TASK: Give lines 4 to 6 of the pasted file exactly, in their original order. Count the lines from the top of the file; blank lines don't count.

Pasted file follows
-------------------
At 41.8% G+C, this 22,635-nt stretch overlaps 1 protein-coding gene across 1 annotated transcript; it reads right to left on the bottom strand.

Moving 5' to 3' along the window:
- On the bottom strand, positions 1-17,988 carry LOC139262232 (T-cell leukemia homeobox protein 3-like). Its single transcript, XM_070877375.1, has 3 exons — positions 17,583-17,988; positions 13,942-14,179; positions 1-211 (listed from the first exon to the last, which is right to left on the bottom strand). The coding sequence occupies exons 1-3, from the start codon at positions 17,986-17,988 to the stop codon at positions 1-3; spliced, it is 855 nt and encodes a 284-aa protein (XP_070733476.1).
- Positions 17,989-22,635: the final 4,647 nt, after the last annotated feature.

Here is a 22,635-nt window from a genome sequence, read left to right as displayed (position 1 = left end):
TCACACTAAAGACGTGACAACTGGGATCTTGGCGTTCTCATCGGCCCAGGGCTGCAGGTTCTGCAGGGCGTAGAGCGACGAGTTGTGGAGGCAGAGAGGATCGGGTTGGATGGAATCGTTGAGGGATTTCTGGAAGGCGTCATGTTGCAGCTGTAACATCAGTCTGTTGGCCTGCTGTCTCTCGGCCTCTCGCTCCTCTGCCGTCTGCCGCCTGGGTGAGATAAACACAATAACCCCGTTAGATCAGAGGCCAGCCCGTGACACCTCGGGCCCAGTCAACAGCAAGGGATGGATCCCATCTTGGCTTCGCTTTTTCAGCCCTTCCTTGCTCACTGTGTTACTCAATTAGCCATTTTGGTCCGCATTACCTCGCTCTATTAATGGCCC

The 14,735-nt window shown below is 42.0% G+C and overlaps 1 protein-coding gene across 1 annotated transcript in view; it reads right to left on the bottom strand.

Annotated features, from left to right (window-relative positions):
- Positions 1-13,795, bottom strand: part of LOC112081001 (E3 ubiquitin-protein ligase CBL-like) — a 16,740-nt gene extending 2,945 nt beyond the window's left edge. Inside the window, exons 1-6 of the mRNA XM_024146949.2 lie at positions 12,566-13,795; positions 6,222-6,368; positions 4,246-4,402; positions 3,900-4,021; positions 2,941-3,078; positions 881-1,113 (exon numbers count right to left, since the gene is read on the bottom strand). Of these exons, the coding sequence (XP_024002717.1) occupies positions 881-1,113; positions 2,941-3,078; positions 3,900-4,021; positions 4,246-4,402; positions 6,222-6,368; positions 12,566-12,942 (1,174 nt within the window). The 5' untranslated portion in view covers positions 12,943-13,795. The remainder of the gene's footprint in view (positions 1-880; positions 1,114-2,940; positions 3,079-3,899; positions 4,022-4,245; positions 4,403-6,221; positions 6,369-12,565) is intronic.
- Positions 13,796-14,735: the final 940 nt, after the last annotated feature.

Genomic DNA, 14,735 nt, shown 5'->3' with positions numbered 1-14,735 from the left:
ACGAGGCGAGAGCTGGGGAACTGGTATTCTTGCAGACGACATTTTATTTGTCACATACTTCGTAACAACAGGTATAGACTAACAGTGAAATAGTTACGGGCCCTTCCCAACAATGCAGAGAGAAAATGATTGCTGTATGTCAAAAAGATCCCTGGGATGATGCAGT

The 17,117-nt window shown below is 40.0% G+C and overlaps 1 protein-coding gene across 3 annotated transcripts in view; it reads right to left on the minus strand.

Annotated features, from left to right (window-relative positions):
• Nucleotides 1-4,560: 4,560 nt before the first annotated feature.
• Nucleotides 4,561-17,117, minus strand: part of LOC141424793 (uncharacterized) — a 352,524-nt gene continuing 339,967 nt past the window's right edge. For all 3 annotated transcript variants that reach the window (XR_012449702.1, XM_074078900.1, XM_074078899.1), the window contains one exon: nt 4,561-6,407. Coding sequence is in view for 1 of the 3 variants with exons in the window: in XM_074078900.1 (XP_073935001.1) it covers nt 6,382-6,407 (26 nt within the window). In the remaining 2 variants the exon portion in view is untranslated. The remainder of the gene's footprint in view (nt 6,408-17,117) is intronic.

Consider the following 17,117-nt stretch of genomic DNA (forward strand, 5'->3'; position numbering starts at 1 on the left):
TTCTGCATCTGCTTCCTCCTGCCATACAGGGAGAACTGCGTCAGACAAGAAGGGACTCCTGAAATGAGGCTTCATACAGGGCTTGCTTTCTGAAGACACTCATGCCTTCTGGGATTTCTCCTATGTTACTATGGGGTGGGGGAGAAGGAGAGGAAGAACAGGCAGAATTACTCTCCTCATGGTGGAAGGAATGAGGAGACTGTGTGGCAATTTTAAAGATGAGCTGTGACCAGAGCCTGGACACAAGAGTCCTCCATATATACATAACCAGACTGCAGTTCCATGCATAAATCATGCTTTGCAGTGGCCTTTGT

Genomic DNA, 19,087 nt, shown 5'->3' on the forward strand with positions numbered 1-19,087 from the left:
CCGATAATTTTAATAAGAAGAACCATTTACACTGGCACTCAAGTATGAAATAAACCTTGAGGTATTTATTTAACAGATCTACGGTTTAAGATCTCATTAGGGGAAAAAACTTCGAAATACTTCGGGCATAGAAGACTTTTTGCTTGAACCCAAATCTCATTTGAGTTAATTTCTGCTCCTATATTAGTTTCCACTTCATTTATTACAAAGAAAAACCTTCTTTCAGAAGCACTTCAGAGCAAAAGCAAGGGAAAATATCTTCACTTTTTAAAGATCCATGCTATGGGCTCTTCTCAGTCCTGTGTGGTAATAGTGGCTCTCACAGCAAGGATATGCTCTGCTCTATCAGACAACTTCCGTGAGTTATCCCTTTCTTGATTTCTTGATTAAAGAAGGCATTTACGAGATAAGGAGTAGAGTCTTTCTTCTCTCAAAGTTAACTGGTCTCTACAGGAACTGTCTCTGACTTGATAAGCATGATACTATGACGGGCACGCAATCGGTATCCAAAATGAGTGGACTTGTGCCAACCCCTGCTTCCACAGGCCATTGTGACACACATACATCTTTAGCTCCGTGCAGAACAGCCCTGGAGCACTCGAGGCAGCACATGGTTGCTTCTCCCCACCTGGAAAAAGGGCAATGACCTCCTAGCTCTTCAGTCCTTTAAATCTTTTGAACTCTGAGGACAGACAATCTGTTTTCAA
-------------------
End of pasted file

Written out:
- Positions 17,989-22,635: the final 4,647 nt, after the last annotated feature.

Here is a 22,635-nt window from a genome sequence, read left to right as displayed (position 1 = left end):
TCACACTAAAGACGTGACAACTGGGATCTTGGCGTTCTCATCGGCCCAGGGCTGCAGGTTCTGCAGGGCGTAGAGCGACGAGTTGTGGAGGCAGAGAGGATCGGGTTGGATGGAATCGTTGAGGGATTTCTGGAAGGCGTCATGTTGCAGCTGTAACATCAGTCTGTTGGCCTGCTGTCTCTCGGCCTCTCGCTCCTCTGCCGTCTGCCGCCTGGGTGAGATAAACACAATAACCCCGTTAGATCAGAGGCCAGCCCGTGACACCTCGGGCCCAGTCAACAGCAAGGGATGGATCCCATCTTGGCTTCGCTTTTTCAGCCCTTCCTTGCTCACTGTGTTACTCAATTAGCCATTTTGGTCCGCATTACCTCGCTCTATTAATGGCCC